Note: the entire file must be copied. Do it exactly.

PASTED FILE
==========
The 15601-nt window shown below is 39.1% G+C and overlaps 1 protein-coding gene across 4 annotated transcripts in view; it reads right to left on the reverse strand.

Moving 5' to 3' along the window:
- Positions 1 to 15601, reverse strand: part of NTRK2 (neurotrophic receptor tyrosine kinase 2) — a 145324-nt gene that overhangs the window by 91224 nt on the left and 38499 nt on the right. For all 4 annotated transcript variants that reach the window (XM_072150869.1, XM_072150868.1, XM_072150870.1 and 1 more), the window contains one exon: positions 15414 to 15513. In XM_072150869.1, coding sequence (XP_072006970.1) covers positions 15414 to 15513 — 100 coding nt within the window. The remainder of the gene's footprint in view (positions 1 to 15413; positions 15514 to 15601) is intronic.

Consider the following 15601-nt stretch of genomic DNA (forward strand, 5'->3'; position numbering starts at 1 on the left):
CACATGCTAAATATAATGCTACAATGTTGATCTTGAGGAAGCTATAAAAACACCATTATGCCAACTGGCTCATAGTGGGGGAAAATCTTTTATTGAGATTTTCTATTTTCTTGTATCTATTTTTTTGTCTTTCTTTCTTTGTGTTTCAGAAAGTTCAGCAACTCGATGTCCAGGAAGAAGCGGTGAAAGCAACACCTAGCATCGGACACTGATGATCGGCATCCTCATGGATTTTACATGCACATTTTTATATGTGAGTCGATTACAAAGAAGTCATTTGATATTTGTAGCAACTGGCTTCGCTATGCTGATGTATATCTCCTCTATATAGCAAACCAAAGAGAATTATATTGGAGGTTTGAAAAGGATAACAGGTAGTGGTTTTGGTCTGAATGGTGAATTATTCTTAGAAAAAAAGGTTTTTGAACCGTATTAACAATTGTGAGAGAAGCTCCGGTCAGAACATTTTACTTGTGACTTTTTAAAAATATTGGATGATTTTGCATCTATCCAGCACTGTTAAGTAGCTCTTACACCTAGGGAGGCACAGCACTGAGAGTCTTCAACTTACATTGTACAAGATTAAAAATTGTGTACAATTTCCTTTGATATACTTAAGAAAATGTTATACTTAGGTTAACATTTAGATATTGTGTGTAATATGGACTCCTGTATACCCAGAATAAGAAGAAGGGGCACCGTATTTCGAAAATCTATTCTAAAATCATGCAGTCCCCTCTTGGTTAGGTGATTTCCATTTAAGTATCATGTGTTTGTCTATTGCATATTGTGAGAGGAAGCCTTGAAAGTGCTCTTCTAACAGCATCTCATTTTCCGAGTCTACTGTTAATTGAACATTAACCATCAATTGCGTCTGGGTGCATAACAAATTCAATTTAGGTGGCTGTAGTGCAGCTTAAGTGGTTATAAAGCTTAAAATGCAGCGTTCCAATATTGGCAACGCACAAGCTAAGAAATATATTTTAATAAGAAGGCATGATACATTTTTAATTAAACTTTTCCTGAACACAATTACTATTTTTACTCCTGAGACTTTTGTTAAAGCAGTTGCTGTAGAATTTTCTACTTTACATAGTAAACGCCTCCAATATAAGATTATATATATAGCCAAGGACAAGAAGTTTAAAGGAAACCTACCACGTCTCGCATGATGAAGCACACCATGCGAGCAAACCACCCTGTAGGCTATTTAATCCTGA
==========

The 15601-nt window shown below is 39.1% G+C and overlaps 1 protein-coding gene across 4 annotated transcripts in view; it reads right to left on the reverse strand.

Moving 5' to 3' along the window:
- Positions 1 to 15601, reverse strand: part of NTRK2 (neurotrophic receptor tyrosine kinase 2) — a 145324-nt gene that overhangs the window by 91224 nt on the left and 38499 nt on the right. For all 4 annotated transcript variants that reach the window (XM_072150869.1, XM_072150868.1, XM_072150870.1 and 1 more), the window contains one exon: positions 15414 to 15513. In XM_072150869.1, coding sequence (XP_072006970.1) covers positions 15414 to 15513 — 100 coding nt within the window. The remainder of the gene's footprint in view (positions 1 to 15413; positions 15514 to 15601) is intronic.

Consider the following 15601-nt stretch of genomic DNA (forward strand, 5'->3'; position numbering starts at 1 on the left):
CACATGCTAAATATAATGCTACAATGTTGATCTTGAGGAAGCTATAAAAACACCATTATGCCAACTGGCTCATAGTGGGGGAAAATCTTTTATTGAGATTTTCTATTTTCTTGTATCTATTTTTTTGTCTTTCTTTCTTTGTGTTTCAGAAAGTTCAGCAACTCGATGTCCAGGAAGAAGCGGTGAAAGCAACACCTAGCATCGGACACTGATGATCGGCATCCTCATGGATTTTACATGCACATTTTTATATGTGAGTCGATTACAAAGAAGTCATTTGATATTTGTAGCAACTGGCTTCGCTATGCTGATGTATATCTCCTCTATATAGCAAACCAAAGAGAATTATATTGGAGGTTTGAAAAGGATAACAGGTAGTGGTTTTGGTCTGAATGGTGAATTATTCTTAGAAAAAAAGGTTTTTGAACCGTATTAACAATTGTGAGAGAAGCTCCGGTCAGAACATTTTACTTGTGACTTTTTAAAAATATTGGATGATTTTGCATCTATCCAGCACTGTTAAGTAGCTCTTACACCTAGGGAGGCACAGCACTGAGAGTCTTCAACTTACATTGTACAAGATTAAAAATTGTGTACAATTTCCTTTGATATACTTAAGAAAATGTTATACTTAGGTTAACATTTAGATATTGTGTGTAATATGGACTCCTGTATACCCAGAATAAGAAGAAGGGGCACCGTATTTCGAAAATCTATTCTAAAATCATGCAGTCCCCTCTTGGTTAGGTGATTTCCATTTAAGTATCATGTGTTTGTCTATTGCATATTGTGAGAGGAAGCCTTGAAAGTGCTCTTCTAACAGCATCTCATTTTCCGAGTCTACTGTTAATTGAACATTAACCATCAATTGCGTCTGGGTGCATAACAAATTCAATTTAGGTGGCTGTAGTGCAGCTTAAGTGGTTATAAAGCTTAAAATGCAGCGTTCCAATATTGGCAACGCACAAGCTAAGAAATATATTTTAATAAGAAGGCATGATACATTTTTAATTAAACTTTTCCTGAACACAATTACTATTTTTACTCCTGAGACTTTTGTTAAAGCAGTTGCTGTAGAATTTTCTACTTTACATAGTAAACGCCTCCAATATAAGATTATATATATAGCCAAGGACAAGAAGTTTAAAGGAAACCTACCACGTCTCGCATGATGAAGCACACCATGCGAGCAAACCACCCTGTAGGCTATTTAATCCTGA